If you listen to the man responsible for its existence, the success of Spain’s most celebrated cult red wine is almost entirely down to forces beyond his control.
Fate, good fortune, the right place at the right time… these are the motifs in Peter Sisseck’s story of how he came to hit the jackpot with his tiny-production Ribera del Duero in the mid-1990s – and how it continues to command some of the highest wine prices in Spain, a quarter of a century later.
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But if it’s true that there’s something a little implausible about the story of Dominio de Pingus, then it’s also true that its telling might prompt the listener to pull a kind of reverse Lady Bracknell. To have one successful wine project may be regarded as fortunate, to have two (or three) looks, well… might it be that Sisseck deserves some credit himself?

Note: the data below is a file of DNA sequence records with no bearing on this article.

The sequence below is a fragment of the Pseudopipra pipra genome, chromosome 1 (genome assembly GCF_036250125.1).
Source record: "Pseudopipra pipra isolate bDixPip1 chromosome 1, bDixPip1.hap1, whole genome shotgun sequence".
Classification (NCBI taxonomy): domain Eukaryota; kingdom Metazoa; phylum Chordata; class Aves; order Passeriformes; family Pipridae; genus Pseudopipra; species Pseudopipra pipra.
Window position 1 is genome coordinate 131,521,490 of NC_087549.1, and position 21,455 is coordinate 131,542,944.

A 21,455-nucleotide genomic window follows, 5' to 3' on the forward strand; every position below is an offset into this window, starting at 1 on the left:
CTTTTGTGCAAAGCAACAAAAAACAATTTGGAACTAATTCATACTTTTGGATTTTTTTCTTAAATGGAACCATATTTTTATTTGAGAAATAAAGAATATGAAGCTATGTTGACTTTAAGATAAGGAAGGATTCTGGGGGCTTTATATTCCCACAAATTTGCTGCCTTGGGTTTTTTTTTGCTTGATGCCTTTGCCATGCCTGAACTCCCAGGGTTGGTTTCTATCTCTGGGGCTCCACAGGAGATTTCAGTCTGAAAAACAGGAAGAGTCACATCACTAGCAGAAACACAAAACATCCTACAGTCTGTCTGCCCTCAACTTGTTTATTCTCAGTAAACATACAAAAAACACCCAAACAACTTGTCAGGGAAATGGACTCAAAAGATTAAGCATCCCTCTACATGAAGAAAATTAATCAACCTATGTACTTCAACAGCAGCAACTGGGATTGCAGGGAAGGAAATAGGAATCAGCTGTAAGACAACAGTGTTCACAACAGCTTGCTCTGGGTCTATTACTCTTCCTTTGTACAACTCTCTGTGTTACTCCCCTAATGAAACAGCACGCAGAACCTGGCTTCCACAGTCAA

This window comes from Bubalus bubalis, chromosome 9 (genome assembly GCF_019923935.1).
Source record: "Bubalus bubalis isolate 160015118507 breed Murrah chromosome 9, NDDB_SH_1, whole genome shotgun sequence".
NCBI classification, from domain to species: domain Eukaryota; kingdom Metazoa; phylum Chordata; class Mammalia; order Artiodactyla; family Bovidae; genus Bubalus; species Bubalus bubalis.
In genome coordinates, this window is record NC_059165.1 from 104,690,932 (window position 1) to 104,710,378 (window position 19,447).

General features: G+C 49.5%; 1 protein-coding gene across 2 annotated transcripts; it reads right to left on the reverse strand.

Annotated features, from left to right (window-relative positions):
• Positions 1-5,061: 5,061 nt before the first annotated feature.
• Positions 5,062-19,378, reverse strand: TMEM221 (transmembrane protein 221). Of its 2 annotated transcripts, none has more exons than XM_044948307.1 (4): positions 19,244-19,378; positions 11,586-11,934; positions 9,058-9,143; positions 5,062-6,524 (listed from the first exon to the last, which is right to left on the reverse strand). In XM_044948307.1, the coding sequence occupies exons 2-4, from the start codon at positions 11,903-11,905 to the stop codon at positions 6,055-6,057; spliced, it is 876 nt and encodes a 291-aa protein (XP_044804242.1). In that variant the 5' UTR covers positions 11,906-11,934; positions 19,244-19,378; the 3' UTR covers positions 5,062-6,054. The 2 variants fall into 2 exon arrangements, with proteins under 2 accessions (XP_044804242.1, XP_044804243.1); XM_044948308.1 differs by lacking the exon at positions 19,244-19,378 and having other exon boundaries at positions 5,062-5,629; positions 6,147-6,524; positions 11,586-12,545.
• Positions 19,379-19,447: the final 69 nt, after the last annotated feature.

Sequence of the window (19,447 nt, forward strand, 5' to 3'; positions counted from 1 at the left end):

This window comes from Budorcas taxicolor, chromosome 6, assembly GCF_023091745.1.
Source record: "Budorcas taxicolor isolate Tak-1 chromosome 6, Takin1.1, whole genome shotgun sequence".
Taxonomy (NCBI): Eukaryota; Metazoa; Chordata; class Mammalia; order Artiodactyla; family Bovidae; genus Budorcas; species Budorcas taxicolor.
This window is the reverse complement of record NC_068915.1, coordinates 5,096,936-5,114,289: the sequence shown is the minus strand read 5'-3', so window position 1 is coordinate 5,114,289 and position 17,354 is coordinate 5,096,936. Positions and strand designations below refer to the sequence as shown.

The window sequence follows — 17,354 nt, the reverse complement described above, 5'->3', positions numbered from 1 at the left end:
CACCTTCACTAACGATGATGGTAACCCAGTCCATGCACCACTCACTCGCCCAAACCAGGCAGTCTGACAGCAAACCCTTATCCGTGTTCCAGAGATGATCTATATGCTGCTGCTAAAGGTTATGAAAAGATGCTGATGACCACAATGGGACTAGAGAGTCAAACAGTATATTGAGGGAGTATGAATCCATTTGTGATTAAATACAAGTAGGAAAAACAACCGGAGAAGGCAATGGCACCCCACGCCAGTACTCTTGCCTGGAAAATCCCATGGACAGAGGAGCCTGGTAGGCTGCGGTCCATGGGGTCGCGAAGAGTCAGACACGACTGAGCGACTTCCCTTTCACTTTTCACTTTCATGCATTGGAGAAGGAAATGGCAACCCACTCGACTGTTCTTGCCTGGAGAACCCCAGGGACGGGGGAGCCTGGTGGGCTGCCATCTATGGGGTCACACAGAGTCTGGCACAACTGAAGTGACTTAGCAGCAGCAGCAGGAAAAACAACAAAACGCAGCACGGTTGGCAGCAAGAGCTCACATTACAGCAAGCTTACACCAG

The Pingus legend starts with Sisseck’s background, far from the vinous mainstream, in Denmark. But if his industrialist family ‘were not wine buffs, or “five-bottle men”’, Sisseck says, they nonetheless liked wine. A precocious interest soon developed. ‘Some people collected stamps; I collected wine labels.’